Saturday afternoon. Fall leaves are turning color. It’s sunny. The subtle warning comes that time is limited for clearing out everything I don’t want to share my house with for the long winter ahead.
It’s enough motivation. I take the personal papers in the “shred” bin of our home office and it’s time to light ’em up. We could use the shredder, but what fun is that? Fires just feel like fall to me, so we get out the fire pit and go for it.
As my kids help me, I look for ways to teach life lessons in our time together. My son comments “Too bad we don’t just recycle these papers”. After praising his sense of environmental consciousness, I explain that what we’re doing IS a type of recycling. Trees become paper, we burn the paper to ash, we can add ash to the soil and it improves it, then new plants (and trees) can grow, from which we can make more paper, etc. He understands it’s like the water cycle and so it sinks in.
After they’ve lost interest in the burn pile and wandered away, I’m left to watch the fire and ponder my thoughts. We’ve been cleaning out the garage and getting rid of old records from previous businesses and tax records we no longer need to keep. As I watch one particular paper catch fire, I see that it’s from a somewhat painful venture from years prior. I laugh to myself that not everything can be recycled. Some things you just have to live out.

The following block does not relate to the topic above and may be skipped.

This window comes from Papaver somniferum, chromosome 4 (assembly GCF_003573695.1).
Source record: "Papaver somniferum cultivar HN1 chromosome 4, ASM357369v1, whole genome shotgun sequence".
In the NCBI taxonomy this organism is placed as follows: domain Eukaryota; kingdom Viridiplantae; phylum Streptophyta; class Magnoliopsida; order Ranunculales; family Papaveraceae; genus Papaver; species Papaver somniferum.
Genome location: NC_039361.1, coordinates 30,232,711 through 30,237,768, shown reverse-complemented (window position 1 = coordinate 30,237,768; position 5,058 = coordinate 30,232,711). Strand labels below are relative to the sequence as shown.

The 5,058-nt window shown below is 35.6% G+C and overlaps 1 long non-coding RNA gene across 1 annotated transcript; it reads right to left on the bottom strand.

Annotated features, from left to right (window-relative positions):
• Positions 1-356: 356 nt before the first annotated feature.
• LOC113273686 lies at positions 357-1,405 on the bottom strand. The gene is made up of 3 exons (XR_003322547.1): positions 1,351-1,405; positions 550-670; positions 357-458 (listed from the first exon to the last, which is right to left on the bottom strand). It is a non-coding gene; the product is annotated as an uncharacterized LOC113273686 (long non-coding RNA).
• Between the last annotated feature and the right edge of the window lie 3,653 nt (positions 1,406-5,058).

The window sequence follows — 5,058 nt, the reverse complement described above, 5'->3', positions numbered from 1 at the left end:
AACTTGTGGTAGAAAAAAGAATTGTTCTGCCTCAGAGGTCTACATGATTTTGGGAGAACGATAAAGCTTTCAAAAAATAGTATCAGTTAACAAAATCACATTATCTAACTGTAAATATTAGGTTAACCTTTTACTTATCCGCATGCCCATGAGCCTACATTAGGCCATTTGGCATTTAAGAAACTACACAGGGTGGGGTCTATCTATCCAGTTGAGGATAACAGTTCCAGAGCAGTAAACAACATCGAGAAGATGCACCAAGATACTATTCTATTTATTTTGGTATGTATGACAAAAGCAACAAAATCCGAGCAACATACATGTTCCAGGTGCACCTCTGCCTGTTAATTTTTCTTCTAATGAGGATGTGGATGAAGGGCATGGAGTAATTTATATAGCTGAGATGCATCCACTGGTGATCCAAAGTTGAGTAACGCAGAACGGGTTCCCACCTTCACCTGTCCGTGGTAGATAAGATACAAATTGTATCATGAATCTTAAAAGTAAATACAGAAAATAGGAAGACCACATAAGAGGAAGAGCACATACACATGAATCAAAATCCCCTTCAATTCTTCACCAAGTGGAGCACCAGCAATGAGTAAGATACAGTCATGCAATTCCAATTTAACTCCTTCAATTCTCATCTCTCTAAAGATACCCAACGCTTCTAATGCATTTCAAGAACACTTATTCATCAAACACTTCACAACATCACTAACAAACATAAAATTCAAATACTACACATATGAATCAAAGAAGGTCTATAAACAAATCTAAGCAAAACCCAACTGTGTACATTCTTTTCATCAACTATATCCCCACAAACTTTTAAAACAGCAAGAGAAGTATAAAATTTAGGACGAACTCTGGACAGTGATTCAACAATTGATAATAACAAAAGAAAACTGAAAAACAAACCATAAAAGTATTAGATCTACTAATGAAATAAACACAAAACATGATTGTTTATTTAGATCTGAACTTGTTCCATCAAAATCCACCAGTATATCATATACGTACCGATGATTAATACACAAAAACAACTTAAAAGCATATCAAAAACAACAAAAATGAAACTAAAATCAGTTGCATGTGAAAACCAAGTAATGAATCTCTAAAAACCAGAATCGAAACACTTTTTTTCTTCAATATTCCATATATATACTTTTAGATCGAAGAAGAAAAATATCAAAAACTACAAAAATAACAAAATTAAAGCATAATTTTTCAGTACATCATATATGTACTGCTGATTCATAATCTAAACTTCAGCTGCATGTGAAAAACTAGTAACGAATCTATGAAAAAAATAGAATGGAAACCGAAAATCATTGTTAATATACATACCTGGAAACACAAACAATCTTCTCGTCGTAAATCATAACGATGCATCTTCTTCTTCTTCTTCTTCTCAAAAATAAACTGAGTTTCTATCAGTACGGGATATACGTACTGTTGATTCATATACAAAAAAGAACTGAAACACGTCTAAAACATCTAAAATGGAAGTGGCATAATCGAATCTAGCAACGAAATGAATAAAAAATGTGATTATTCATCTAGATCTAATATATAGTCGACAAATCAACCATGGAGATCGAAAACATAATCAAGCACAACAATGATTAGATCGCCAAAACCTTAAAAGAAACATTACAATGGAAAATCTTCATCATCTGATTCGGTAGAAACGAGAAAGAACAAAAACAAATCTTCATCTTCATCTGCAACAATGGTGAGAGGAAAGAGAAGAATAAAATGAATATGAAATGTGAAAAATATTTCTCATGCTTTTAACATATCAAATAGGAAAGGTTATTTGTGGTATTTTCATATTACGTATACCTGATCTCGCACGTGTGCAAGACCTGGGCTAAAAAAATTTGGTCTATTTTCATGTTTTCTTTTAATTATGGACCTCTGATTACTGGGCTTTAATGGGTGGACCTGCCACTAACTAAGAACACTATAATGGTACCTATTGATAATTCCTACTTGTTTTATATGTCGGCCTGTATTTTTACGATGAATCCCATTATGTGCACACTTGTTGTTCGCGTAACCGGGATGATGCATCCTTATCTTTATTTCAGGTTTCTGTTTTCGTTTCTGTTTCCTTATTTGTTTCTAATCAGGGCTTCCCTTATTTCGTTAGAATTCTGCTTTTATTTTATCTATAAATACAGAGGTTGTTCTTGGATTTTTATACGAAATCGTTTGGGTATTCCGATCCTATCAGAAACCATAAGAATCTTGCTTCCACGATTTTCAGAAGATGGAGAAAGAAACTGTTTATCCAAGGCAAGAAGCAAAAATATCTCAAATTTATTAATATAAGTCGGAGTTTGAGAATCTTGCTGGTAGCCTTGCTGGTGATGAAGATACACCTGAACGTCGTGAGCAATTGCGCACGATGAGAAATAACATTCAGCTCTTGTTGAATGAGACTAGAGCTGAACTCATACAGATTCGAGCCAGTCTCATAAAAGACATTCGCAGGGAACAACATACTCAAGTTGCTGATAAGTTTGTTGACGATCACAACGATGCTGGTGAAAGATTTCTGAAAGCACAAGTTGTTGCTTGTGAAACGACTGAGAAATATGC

But wait, a new thought comes to me just as quickly. As the old, paper remnants of past challenges consume themselves in the fire, I realize that all the lessons of that experience are still with me. They nourish the “soil” of my mind that future adventures will grow in. They’ll help create new, more beautiful future results.
Here is the process: difficult experience is painful, the hard part of it becomes the lesson learned (if we are open to it), in time the challenge dissipates, the lesson remains, and free from the cumbersome environment of the difficult experience, we are able to grow taller again – fed by all the growth of the experience. What a beautiful process of recycling that goes on in life as well.
I find that many parallels in the in the physical world have lessons for us in the mental or spiritual realm. My wish for you is to see the lessons available for you in your own world as well. May your past “fertililzer” enrich your future!